229 x 13 x 33 mm
Over the past 30 years, French photographer Antoine d’Agata (born 1961) has undertaken various journeys in Mexico. As a photographer, d’Agata tends to focus on societal taboos like addiction and prostitution, and embroil himself directly in these darker parts of human nature. “It’s not how photographers look at the world that is important,” d’Agata has remarked. “It’s their intimate relationship with it.” This book is a record of the photographer’s Mexican travels, a tense, immobile diary of his experiences in the devastated landscapes of an increasingly volatile criminal society. Still images, cinematographic narratives and texts make up a personal diary that, through intimate, sexual and narcotic encounters, constructs an increasingly sickening reality. Mirroring his journey as he wanders through a lonely and marginal world, d’Agata’s photographic language seems to fracture and degenerate page by page. As a whole, Mexico presents a complex, difficult portrait of a period that has been constructed as a time of lawlessness and criminality in Mexican society. D’Agata structures the book around six photographic movements, relating directly to different times in the contemporary history of Mexico. These chapters suggest ruptures in the continuity of history, even as D’Agata creates a narrative of descent into pain and savagery.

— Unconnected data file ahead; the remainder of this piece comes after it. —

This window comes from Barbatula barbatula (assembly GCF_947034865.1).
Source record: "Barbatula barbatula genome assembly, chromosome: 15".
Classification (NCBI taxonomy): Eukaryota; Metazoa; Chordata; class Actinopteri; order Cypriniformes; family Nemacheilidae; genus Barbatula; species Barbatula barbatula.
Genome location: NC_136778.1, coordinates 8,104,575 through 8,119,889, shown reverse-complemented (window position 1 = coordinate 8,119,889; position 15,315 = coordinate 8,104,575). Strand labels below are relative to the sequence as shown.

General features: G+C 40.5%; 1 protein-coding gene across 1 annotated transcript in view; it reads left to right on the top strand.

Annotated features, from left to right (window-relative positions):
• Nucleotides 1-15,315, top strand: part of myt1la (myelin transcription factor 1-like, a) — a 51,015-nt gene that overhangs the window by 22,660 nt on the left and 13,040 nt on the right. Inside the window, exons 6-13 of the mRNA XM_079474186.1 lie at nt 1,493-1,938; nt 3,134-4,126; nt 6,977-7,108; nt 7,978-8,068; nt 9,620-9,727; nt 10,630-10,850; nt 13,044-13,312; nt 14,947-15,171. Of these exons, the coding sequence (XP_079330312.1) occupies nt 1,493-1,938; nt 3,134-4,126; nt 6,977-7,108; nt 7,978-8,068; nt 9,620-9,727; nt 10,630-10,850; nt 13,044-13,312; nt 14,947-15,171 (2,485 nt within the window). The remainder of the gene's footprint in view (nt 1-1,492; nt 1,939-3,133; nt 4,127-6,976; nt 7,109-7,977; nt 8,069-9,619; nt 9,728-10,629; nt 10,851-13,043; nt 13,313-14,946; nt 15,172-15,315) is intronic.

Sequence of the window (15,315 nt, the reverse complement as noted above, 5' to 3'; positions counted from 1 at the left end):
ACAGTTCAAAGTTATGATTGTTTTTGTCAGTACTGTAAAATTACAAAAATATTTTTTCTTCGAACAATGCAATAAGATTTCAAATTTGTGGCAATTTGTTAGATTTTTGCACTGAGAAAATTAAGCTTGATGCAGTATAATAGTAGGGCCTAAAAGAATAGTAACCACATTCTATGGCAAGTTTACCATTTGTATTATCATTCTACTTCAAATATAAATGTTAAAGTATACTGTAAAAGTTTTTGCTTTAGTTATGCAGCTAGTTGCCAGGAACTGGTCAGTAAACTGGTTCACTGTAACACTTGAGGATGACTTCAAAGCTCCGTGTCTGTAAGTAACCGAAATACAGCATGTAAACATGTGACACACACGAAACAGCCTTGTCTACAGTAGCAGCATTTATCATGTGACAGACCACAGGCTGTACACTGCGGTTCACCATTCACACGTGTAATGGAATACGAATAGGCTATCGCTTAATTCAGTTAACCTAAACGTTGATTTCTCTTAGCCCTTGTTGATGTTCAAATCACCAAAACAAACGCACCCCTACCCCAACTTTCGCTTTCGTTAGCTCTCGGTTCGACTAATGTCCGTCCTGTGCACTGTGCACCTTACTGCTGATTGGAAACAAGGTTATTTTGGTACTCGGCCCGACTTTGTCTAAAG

About the Author
Antoine D’Agata is a French photographer and film director. His work deals with topics that are often considered taboo, such as addiction, sex, personal obsessions, darkness, and prostitution. D’Agata is a full member of Magnum Photos. In 2001 he won the Niépce Prize for young photographers
About the Publisher
RM is one of the most prestigious publishers of art books in Latin America, focusing primarily on photography and contemporary art. It also maintains a select catalogue of Latin American literary classics. RM Has published more than 190 titles by or about writers and artists of the international stature of Graciela Iturbide, Myako Ishiuchi, Carlos Amorales, Manuel Álvarez Bravo, Martin Parr, Julio Cortázar, Daido Moriyama, Luis Barragán, Diego Rivera, Frida Kahlo, Masao Yamamoto, Juan Rulfo, Agustín Jiménez, Marcos López, Jeff Wall, Pablo Ortiz Monasterio, Paolo Gasparini, and León Ferrari.